For the past couple of weeks, I have been participating in a LinkedIn discussion group topic regarding how one emulates a low temperature coefficient (TC) resistor on an IC when the IC process doesn't have a low TC resistor available. This discussion is a great example of the differences in how one designs an analog circuit on an IC versus on a PCB.
The discussion started with a detailed post by Jean-Francois Debroux. He showed how one could take two resistor types with large but opposite polarity TCs and combine them to produce a lower effective TC. The discussion split into two camps. On one side is the group that found the concept intriguing with promise. On another side are those who are skeptical regarding either the practicality or the necessity of such a solution.
While I sided with the later of those two groups on both points, the more important issue is why I took those positions.
When an IC is manufactured, there is very little that is tightly controlled with regards to absolute precision. Whereas the photolithographic processing can yield structures that match to better than 1 part in 1000, the addition of impurities into other impurities to build, for example, a resistor, is not well controlled. Absolute resistance control is limited to about 250 parts in 1000; a factor of two hundred fifty (250) times worse than relative control.
The short message here is to always design integrated circuits whose operation is based on relative principles, not absolute precision.
This fundamental design principle is taught early on to students learning how to design analog ICs. And it applies to virtually all integrated components on an IC, not just resistors.
But as Jean-Francois pointed out, in his experience, sometimes one has no choice. He cited for example the sense resistor inside of a current sensor. Another member of the group cited a case of building a precision low power oscillator. These examples lead me to the second point of disagreement: necessity.
Something I learned many years ago from several of the masters in analog IC design is that one should always work with the inherent weaknesses on an IC rather than fight them. A good example of this IC design principle is practiced regularly in the form of a bandgap voltage reference.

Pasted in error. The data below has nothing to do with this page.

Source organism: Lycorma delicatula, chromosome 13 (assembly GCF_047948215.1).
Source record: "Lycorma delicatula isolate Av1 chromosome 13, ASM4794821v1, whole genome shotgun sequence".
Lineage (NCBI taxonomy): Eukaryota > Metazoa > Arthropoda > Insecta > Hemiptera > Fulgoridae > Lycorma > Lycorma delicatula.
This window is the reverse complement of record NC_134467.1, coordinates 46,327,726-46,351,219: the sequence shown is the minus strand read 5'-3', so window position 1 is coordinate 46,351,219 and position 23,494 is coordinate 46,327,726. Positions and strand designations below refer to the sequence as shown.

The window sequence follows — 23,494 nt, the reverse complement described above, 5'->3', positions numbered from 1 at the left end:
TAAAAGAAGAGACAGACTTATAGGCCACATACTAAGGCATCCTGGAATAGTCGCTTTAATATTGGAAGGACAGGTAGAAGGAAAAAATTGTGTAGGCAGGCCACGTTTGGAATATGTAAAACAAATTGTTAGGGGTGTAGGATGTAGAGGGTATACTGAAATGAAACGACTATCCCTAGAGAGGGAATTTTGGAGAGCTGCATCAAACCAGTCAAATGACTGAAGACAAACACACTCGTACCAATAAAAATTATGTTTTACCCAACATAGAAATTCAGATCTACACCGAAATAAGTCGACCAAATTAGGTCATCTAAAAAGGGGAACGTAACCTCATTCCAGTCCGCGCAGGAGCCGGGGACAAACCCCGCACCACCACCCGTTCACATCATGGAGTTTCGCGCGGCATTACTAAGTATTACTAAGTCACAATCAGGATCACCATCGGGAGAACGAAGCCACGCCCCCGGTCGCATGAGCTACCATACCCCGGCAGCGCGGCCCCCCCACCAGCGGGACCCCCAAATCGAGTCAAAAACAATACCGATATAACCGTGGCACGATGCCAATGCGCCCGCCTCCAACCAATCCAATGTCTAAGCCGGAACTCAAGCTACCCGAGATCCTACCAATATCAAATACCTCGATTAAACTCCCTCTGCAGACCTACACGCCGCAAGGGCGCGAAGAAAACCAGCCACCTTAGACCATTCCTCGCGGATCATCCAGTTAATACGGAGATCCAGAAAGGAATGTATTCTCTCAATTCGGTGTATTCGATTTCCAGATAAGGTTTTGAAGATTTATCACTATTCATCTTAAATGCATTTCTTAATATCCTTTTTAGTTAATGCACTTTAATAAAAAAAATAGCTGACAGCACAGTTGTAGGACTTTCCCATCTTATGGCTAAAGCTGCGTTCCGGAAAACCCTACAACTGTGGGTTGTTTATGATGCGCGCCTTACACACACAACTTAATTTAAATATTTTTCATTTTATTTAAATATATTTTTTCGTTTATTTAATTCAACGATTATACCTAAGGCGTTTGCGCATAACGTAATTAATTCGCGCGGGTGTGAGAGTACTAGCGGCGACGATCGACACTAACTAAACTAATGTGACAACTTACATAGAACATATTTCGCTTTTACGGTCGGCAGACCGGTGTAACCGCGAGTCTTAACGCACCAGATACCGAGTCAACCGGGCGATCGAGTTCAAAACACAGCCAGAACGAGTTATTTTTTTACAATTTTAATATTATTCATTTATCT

The principle behind a bandgap reference is that if two matched bipolar transistors are driven such that their collector currents are equal, their base-emitter voltage difference equals
where k=Boltzmann's constant, q= charge of an electron, T= absolute temperature in degrees Kelvin, and n is the ratio of emitter areas of the matched bipolar transistors.
This is a very powerful result. Equation 1 says effectively that every IC process on the planet that has bipolar transistors can produce exactly the same voltage if the layout of the matched transistors embodies an emitter area ratio of n. Typically, one finds n equal to 8 as a popular choice. This then results in ΔVbe = 53.4mV at 25°C.
Another important aspect of ΔVbe is that it is proportional to absolute temperature (PTAT) with a temperature coefficient of about +3300ppm. As it turns out, the aluminum metal interconnect used on an IC also universally has a TC of about +3200 ppm. So now one can build a current sense resistor out of aluminum interconnect and compare the current sensed voltage against the ΔVbe voltage with a near zero TC drift of an absolute over current detection threshold.
The current detector circuit description above is an example of using the fundamental aspects universally available on all IC processes to create valuable repeatable solutions without depending on absolute controls. While this is only one example, it has been my experience that if one looks hard enough or allows some freedom in how a solution is implemented, it shouldn't be necessary to design on an IC with absolute principles. Equivalent or better results are available with more reliable IC appropriate methods.
I have no doubt that from time to time, weird situations present themselves where engineers are pushed to do things that entail risks that they would otherwise prefer not to take. But from my perspective, the more important lesson here is that those who drive decisions regarding what is to be integrated need to also recognize that there are two completely different analog design methodologies at play.
To force one platform methodology onto an incompatible platform is opening up a Pandora's box of potential problems. Yes, you might succeed in forcing the issue, but you very likely will then also suffer a large consequence when product yields fall off one week, or you discover that the test program now has to be run at multiple temperatures to validate things not guaranteed by the factory.
Designing an IC using relative design principles is the universal unspoken agreement between those who design on an IC and those who control the manufacturing of the wafers.